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FEATURE: Dryden still making an impact on community

By Emma Exon

Dryden is a well-known name in the Batavia High School community. Though it was a name shrouded in controversy towards the end of his teaching career, John Dryden was a beloved teacher according to colleagues and students before he made national headlines for his debatable teaching style.

Dryden retired in the fall of 2014 after being criticized by the school board for showing his students a controversial video about 9/11 and telling his students to be careful how they answered the questions on a schoolwide survey about their social-emotional perceptions (in order to avoid incriminating themselves by utilizing the fifth amendment).  Additionally, Dryden says the school required him to submit his daily lesson plans, and limited him to only using sources that were approved by the school board.

Throughout all the criticism, students and parents alike rallied to get Dryden out of any punishment that may have followed his decision to inform his students of their rights. The survey given to his class included questions about drug and alcohol use. Immediately following the survey, which was to be used as a “screener” rather than a diagnostic device in order to discover which students may need additional guidance, Dryden was suspended without pay by the school. Online petitions began to pop up, one of which gained 9,419 signatures in support of the history teacher.

Almost two years later, the reprimanded teacher, with 21 years of instructing experience, was elected for a position on the school board with ease, gaining the most votes. He was even endorsed by the Batavia Education Association. Dryden is much more than his record shows. He is a friend, role model, and family man, according to those close to him.

Aside from his widely debated past, Dryden is described by his friends as a “fun man to know (who is) full of stories.” He is also said to be very involved and informed about his community.

Mr. Dryden has been involved with a Theatre Troupe with my wife and friends, Troupe Strozzi,” said BHS social studies teacher Matt Holm.  “He leads it. He helps with small businesses in town, like the New Book Shop. His Bernie’s Bully Dogs has taken off. He led a rally for the Bernie Sanders campaign in town.  Obviously he serves on the school board. John is very active — and will continue to be — he thrives off the involvement.”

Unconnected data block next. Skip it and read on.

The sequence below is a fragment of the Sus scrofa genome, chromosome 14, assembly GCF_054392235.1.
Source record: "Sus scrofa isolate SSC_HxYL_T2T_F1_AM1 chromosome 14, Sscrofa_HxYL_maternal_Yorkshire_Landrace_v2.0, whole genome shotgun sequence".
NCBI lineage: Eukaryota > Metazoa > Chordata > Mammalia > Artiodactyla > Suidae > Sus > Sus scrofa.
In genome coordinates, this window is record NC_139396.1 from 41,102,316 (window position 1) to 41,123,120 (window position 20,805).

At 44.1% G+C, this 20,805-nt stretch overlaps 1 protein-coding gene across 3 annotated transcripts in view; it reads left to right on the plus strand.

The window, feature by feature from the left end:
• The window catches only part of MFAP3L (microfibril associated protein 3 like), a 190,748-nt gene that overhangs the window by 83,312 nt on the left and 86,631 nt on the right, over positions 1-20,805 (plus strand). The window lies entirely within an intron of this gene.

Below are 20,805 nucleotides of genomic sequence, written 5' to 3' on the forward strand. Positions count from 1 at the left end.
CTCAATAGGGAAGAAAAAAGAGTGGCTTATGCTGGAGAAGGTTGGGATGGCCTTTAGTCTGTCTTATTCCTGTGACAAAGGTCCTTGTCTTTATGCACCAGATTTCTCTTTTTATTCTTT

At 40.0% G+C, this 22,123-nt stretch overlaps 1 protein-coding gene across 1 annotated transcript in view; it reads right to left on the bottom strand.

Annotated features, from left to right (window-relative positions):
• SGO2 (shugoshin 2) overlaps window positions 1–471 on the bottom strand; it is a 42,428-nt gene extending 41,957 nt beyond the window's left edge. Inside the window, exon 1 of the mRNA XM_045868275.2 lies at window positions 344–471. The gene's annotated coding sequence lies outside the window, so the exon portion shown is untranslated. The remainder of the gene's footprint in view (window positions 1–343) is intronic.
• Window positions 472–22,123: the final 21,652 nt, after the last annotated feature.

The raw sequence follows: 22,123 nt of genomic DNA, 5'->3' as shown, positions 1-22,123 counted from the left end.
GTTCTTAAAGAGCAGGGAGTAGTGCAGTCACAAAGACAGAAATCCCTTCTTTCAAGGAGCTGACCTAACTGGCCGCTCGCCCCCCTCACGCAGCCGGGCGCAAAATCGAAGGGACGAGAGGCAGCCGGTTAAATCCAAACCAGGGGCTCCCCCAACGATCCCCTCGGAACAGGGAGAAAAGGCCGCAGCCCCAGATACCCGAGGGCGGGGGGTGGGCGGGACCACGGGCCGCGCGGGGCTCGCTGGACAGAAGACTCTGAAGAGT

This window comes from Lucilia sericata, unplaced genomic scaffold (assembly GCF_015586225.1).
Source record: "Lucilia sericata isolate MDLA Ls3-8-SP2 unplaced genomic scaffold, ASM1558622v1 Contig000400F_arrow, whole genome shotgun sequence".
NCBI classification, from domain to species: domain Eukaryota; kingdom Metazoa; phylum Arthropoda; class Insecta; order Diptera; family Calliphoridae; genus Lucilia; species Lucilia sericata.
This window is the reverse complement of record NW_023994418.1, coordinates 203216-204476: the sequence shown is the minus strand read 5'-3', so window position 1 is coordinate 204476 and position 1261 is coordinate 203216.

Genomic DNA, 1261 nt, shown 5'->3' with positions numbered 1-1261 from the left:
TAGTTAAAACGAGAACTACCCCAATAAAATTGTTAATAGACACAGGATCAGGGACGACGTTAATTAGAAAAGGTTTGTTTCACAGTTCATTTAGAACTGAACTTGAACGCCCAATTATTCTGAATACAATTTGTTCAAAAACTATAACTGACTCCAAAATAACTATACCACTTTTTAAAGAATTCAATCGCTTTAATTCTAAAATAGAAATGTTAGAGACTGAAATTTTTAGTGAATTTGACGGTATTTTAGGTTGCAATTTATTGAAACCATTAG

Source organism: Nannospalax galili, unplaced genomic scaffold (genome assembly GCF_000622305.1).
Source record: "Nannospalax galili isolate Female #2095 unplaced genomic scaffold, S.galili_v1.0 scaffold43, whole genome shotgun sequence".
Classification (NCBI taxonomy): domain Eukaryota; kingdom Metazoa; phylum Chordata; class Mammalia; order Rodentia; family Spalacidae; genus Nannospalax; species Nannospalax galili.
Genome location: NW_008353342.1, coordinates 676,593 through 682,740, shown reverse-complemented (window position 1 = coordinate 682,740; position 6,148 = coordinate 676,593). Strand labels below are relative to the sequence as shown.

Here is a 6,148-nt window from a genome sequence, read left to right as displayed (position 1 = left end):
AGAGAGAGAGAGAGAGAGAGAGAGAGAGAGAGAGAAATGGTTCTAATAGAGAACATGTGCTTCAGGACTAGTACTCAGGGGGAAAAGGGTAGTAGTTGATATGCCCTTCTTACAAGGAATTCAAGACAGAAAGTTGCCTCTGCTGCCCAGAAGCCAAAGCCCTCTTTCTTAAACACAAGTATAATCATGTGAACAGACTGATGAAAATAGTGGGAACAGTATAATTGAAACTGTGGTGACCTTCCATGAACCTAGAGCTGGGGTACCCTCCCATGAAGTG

Bernie’s Bully Dogs is a hot dog cart he runs with his wife. He also bartends, enjoys traveling, and planting in his garden. However, being on the school board takes up much of his time.

I think he cares tremendously about kids and about the community in general,” said Scott Bayer, a wrestling coach, social studies teacher, and long-time friend of Dryden. “He believes in the value of education and he believes in having a district that works hard for its students.  He cares deeply about his role as a board member.”

Overall, Dryden thrives in his role on the school board. Ironically, the history major has also made local history himself.

“One of his graduate papers served as the historical backdrop to getting the monument erected in the East Side Cemetery dedicated to local African American soldiers in the Union Army (in the Civil War),” said Bayer.

Aside from being involved in the Batavia community, Dryden has also involved himself in other communities, especially those in need. He has empathy for others, which showed through during his efforts during Hurricane Katrina in 2005. Bayer said Dryden spent his own time and money to aid in the rescue efforts along the coast.

During his time as a teacher, Dryden dedicated himself to making a welcoming learning environment for each one of his social studies students, according to Chris Lowe, a colleague and another member of the school board.

“He does his best to foster independent, critical thought,” Lowe said. “He is deeply concerned with students’ rights and wants all students to be aware of what those rights are. Mr. Dryden has tried to create engaged citizens who will work to make our world a better place for all.”

Though he currently enjoys his position, Dryden misses a lot of the old aspects of his job. One of these aspects is student interaction.

“I gave up my relationship with the students. It wasn’t an easy decision to make,” Dryden said. “I hope, as a board member, that every decision I make has a positive impact on students, but the relationship simply can’t be the same.”

One of the traits Dryden is known for is challenging students’ opinions and asking them to draw their own conclusions. Many of his previous students agree that he taught them to not believe everything they hear, and he made an impact in their education.

P. Rodgers, a student of Dryden’s in the 90’s, writes on a teacher rating website, “Best instructor to this day. He made the information “real” which attached emotion to topics most fall asleep just thinking about. Thank you Mr. Dryden. I owe you much.

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